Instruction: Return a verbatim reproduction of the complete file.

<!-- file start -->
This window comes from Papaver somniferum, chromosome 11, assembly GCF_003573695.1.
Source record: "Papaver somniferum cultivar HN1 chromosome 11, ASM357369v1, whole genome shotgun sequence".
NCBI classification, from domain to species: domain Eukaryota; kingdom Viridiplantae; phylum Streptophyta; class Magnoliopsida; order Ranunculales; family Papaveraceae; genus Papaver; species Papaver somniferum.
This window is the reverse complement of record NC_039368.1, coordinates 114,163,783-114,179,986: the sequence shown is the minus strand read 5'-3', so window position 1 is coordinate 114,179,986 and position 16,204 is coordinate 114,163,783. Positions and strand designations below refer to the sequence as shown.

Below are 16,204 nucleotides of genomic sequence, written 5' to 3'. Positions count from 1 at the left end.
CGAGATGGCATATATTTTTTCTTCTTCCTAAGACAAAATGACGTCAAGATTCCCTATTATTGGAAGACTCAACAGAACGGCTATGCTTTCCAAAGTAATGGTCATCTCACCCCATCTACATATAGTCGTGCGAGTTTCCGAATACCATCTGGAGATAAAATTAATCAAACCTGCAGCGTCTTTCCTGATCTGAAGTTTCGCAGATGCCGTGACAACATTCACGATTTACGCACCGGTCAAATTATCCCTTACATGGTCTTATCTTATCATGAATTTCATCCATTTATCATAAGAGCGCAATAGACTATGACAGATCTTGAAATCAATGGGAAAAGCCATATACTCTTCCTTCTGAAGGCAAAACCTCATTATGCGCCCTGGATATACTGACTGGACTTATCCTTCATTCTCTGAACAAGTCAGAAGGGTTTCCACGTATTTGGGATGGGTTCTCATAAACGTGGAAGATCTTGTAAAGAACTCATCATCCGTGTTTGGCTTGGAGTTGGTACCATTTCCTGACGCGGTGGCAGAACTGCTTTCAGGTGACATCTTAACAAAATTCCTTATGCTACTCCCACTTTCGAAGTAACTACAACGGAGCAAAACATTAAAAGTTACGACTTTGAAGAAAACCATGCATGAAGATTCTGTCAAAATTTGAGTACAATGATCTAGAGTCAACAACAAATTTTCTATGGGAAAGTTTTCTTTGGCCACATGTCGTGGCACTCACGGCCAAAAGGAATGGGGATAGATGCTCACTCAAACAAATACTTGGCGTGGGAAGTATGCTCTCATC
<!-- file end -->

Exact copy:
This window comes from Papaver somniferum, chromosome 11, assembly GCF_003573695.1.
Source record: "Papaver somniferum cultivar HN1 chromosome 11, ASM357369v1, whole genome shotgun sequence".
NCBI classification, from domain to species: domain Eukaryota; kingdom Viridiplantae; phylum Streptophyta; class Magnoliopsida; order Ranunculales; family Papaveraceae; genus Papaver; species Papaver somniferum.
This window is the reverse complement of record NC_039368.1, coordinates 114,163,783-114,179,986: the sequence shown is the minus strand read 5'-3', so window position 1 is coordinate 114,179,986 and position 16,204 is coordinate 114,163,783. Positions and strand designations below refer to the sequence as shown.

Below are 16,204 nucleotides of genomic sequence, written 5' to 3'. Positions count from 1 at the left end.
CGAGATGGCATATATTTTTTCTTCTTCCTAAGACAAAATGACGTCAAGATTCCCTATTATTGGAAGACTCAACAGAACGGCTATGCTTTCCAAAGTAATGGTCATCTCACCCCATCTACATATAGTCGTGCGAGTTTCCGAATACCATCTGGAGATAAAATTAATCAAACCTGCAGCGTCTTTCCTGATCTGAAGTTTCGCAGATGCCGTGACAACATTCACGATTTACGCACCGGTCAAATTATCCCTTACATGGTCTTATCTTATCATGAATTTCATCCATTTATCATAAGAGCGCAATAGACTATGACAGATCTTGAAATCAATGGGAAAAGCCATATACTCTTCCTTCTGAAGGCAAAACCTCATTATGCGCCCTGGATATACTGACTGGACTTATCCTTCATTCTCTGAACAAGTCAGAAGGGTTTCCACGTATTTGGGATGGGTTCTCATAAACGTGGAAGATCTTGTAAAGAACTCATCATCCGTGTTTGGCTTGGAGTTGGTACCATTTCCTGACGCGGTGGCAGAACTGCTTTCAGGTGACATCTTAACAAAATTCCTTATGCTACTCCCACTTTCGAAGTAACTACAACGGAGCAAAACATTAAAAGTTACGACTTTGAAGAAAACCATGCATGAAGATTCTGTCAAAATTTGAGTACAATGATCTAGAGTCAACAACAAATTTTCTATGGGAAAGTTTTCTTTGGCCACATGTCGTGGCACTCACGGCCAAAAGGAATGGGGATAGATGCTCACTCAAACAAATACTTGGCGTGGGAAGTATGCTCTCATC